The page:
What should we do now? There seems no justification for major changes to existing categories before the emergence of a solid evidence base on which to determine the biological and clinical validity and usefulness of each entity, as well as the biological relationship between the entities.
What about Professor Goldberg's suggestion that there be major groupings of disorders into (for example): neurocognitive disorders, neurodevelopmental disorders, psychoses, emotional disorders and externalising disorders? The idea of a few major groupings that have common properties is very appealing and it is surely the direction in which psychiatry must aim to progress. Such a classification would help in the teaching of psychiatry, in reassuring those outside the discipline of its logical and scientific foundation and it would be of great benefit in clinical practice. However, although the suggested categories have some clinical plausibility, they do not seem to be grounded in sufficient empirical evidence to justify their introduction. For example, a great deal of work is ongoing to understand the complex relationship between mood disturbance and psychosis (Craddock 2009). Much remains to be discovered but there is already substantial evidence for a complex overlap in the underlying pathogenesis of major mood and psychotic syndromes (Craddock 2010). Thus, it does not seem like a very good idea to draw what is likely to be an arbitrary distinction between ‘emotional disorders’ and ‘psychoses’. Similarly, if schizophrenia is shown to be a ‘neurodevelopmental disorder’, which category does it go in? It seems too early to set out broad categories, which may actually hamper progress over the coming years. Rather, it seems preferable to wait until changes can be made that are driven by robust neuroscientific data and proven clinical utility, rather than the current appearance of clinical plausibility.
What about dimensions? At least for mood and psychotic disorders, we already know that there is a major overlap between underlying biology and we also know that dimensional approaches can provide useful clinical information over and above current diagnostic categories (Dikeos 2006). Hence, it is likely to be useful to encourage use of dimensional descriptions of psychopathology alongside the current categories.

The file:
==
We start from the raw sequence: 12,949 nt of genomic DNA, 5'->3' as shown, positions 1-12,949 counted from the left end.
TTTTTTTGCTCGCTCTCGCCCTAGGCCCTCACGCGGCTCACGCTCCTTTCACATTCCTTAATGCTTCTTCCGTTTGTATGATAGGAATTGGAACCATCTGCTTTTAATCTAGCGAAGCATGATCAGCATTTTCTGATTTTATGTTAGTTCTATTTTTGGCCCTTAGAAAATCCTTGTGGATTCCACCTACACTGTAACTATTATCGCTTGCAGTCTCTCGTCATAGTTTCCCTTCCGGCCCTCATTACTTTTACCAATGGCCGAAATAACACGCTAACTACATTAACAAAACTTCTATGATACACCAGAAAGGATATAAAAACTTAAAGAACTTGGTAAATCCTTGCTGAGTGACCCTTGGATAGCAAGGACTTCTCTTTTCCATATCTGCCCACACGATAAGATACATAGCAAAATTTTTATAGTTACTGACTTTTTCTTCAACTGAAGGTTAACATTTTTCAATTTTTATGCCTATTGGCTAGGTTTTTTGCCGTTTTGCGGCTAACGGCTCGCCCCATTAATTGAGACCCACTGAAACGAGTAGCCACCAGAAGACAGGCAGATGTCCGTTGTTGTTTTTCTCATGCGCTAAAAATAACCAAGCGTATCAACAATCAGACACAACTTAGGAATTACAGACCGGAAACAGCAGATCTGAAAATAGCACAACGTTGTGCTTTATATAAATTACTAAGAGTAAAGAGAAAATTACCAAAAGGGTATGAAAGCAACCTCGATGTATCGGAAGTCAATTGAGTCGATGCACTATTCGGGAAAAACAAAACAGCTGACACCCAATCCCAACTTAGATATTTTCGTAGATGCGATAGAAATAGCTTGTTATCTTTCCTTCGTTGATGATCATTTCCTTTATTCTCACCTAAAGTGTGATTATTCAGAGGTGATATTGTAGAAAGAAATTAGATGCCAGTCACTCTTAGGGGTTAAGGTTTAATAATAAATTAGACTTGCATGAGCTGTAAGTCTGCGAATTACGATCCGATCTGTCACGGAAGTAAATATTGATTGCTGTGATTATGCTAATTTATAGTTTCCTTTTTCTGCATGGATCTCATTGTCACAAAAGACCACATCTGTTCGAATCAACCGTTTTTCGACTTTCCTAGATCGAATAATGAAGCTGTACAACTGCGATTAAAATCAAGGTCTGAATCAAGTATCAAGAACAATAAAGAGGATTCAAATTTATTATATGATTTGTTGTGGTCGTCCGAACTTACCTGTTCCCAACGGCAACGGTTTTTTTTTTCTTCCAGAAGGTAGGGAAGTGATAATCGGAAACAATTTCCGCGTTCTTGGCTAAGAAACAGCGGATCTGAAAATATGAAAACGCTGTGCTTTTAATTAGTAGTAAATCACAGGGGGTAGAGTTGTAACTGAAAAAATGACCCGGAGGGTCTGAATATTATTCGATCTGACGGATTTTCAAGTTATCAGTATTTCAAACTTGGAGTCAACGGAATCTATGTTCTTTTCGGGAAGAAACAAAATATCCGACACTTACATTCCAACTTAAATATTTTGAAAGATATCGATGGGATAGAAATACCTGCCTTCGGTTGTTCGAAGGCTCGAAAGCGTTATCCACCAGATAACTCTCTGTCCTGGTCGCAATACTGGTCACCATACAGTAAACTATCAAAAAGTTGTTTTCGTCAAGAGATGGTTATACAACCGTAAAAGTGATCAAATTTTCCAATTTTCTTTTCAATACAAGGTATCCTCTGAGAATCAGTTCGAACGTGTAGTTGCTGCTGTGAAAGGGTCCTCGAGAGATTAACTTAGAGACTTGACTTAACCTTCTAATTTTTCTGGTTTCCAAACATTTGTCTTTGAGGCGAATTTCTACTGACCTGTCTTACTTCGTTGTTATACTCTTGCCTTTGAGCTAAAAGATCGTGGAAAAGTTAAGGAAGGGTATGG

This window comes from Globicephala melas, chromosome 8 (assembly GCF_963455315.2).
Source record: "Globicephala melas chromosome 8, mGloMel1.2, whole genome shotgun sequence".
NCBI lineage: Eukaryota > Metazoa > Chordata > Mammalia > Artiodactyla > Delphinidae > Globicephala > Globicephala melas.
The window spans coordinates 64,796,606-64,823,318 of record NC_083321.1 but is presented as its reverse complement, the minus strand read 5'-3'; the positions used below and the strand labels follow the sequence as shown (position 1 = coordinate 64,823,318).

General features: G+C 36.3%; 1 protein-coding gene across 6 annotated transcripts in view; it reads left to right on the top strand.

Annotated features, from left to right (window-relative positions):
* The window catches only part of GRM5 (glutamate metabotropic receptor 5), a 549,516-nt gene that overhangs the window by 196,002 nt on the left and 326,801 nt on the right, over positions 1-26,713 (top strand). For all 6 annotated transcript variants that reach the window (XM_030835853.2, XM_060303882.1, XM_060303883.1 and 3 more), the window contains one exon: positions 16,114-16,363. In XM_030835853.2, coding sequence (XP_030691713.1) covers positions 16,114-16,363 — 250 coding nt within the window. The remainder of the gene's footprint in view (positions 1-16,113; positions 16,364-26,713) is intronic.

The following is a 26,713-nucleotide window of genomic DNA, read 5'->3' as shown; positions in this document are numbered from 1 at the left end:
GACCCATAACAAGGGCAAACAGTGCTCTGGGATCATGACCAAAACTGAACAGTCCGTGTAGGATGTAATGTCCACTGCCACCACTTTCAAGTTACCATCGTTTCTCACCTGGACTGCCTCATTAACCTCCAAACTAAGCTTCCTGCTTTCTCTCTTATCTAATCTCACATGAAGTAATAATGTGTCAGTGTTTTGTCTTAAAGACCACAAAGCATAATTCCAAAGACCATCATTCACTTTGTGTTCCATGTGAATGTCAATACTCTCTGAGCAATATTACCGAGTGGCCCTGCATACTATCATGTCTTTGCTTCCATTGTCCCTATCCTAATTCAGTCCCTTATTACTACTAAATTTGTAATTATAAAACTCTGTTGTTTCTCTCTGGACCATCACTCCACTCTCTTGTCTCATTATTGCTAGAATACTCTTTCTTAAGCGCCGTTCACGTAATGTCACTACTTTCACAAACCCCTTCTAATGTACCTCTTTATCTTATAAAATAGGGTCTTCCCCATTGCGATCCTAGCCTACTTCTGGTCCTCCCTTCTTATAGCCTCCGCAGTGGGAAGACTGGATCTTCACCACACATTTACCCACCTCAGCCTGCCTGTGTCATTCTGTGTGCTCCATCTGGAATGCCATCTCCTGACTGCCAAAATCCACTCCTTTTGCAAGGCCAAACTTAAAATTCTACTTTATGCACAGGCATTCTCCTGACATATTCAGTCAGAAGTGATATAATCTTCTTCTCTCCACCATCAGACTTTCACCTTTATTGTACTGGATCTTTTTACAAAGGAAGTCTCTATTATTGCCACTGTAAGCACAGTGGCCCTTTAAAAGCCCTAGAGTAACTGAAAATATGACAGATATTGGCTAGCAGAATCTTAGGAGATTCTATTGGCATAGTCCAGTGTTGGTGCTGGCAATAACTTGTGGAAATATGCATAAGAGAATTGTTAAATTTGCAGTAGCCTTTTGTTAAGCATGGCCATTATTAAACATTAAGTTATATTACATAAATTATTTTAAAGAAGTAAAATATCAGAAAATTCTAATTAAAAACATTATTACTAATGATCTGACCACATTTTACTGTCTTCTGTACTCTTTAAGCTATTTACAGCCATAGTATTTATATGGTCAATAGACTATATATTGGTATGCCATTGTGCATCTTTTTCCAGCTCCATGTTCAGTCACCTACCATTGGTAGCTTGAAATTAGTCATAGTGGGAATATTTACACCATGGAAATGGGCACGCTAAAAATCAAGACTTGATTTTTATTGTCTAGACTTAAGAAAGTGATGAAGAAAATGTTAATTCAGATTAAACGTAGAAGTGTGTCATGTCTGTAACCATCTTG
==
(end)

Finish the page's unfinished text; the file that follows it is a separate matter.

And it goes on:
The neuroscientific understanding of major psychiatric illness is advancing rapidly and can be expected to provide a rational basis for future psychiatric classifications that will have greatly increased clinical usefulness. We need to be fully aware of the problems and limitations of our current classification and start thinking in earnest about the future – but we are not there yet. Major changes should be justified by robust evidence and proven clinical utility. While we are awaiting the evidence over the coming decade or two, we should be cautious in any changes that are made and realistic in our evaluation of our current evidence base (Key points). Introducing descriptive dimensions alongside categories makes sense. Wholesale change of categories does not.
• Any change to a classification system imposes a substantial burden of costs and time on all those using it
• Clinical utility of diagnosis (directing therapy and prognosis) is likely to be optimal for classifications that map closely onto the underlying workings of the brain
• We are entering a period of rapid advance in the neuroscientific understanding of major psychiatric illness and this will have a major impact on future classifications (at least 5–10 years ahead)
• ICD–10 and DSM–IV do have major shortcomings, but we must not make ‘cosmetic’ changes that are not based on an empirically driven fundamental advance in knowledge